Barley in field Sodapix/istock/thinkstock
BETTER BARLEY COMING: Malting barley disease research promises to boost conventional barley yields and quality.

Malting barley demand spurs new disease research

Farmers searching for cultivars that have desired quality and will grow in the region.

Barley may be a small-grain stepsister to wheat. But with the explosion of craft beers in the East, U.S. interest in growing malting barley has also exploded.

Yet nearly all malting barley imports are from Canada due in part to disease pressures. That may be about to change, hints Scott Heisel, vice president of the American Malting Barley Association.

Growth in the number of brewers and distillers in the East, plus the “locally sourced” movement, has created a new market for malting barley. Malting companies and farmers are searching for the malting cultivars that have the desired quality and will grow in the region, he adds.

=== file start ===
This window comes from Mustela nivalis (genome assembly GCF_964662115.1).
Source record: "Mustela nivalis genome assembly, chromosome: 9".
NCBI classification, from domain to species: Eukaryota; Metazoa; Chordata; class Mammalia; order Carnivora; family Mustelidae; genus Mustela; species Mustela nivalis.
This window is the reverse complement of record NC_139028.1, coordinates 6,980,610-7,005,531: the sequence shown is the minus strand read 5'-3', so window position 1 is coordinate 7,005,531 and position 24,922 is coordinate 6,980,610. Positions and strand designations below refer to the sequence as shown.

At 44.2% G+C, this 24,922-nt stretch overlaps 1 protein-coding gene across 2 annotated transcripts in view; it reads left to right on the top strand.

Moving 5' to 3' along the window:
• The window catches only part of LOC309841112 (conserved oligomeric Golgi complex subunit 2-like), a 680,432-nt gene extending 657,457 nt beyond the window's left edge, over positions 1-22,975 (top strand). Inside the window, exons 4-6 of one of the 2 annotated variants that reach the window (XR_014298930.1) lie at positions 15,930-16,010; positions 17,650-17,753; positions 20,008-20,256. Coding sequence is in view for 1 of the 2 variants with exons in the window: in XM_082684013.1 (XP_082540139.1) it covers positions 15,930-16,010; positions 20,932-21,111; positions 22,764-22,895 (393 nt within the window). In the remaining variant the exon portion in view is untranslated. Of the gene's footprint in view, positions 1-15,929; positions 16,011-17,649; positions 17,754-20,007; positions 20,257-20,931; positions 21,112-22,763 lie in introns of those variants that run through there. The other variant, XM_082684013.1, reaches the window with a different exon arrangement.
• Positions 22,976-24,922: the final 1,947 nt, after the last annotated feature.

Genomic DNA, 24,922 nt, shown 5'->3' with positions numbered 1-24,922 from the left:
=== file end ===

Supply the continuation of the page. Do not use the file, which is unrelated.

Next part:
That demand has spurred malting barley breeding programs at Virginia Tech, Blacksburg, Va.; USDA/Agricultural Research Service, Raleigh, N.C.; Ohio State University, Wooster, Ohio; and Cornell University, Ithaca, N.Y. They’re developing new winter and spring barley lines with resistance to powdery mildew. These eastern breeders are also working on preharvest sprouting, and other important diseases like net blotch or fusarium head blight. The AMBA’s research grant program provides research funding for this research.

“The ultimate success would be having malting quality barley in the East that could satisfy both the malting and feed markets,” says Heisel. “It would make growing barley more attractive to growers and expand acreage. 

“There are also lots of advantages of winter barley relative to double cropping. It’s an early crop, and reducing soil erosion can lead to cleaner waterways.”

Source: American Malting Barley Association

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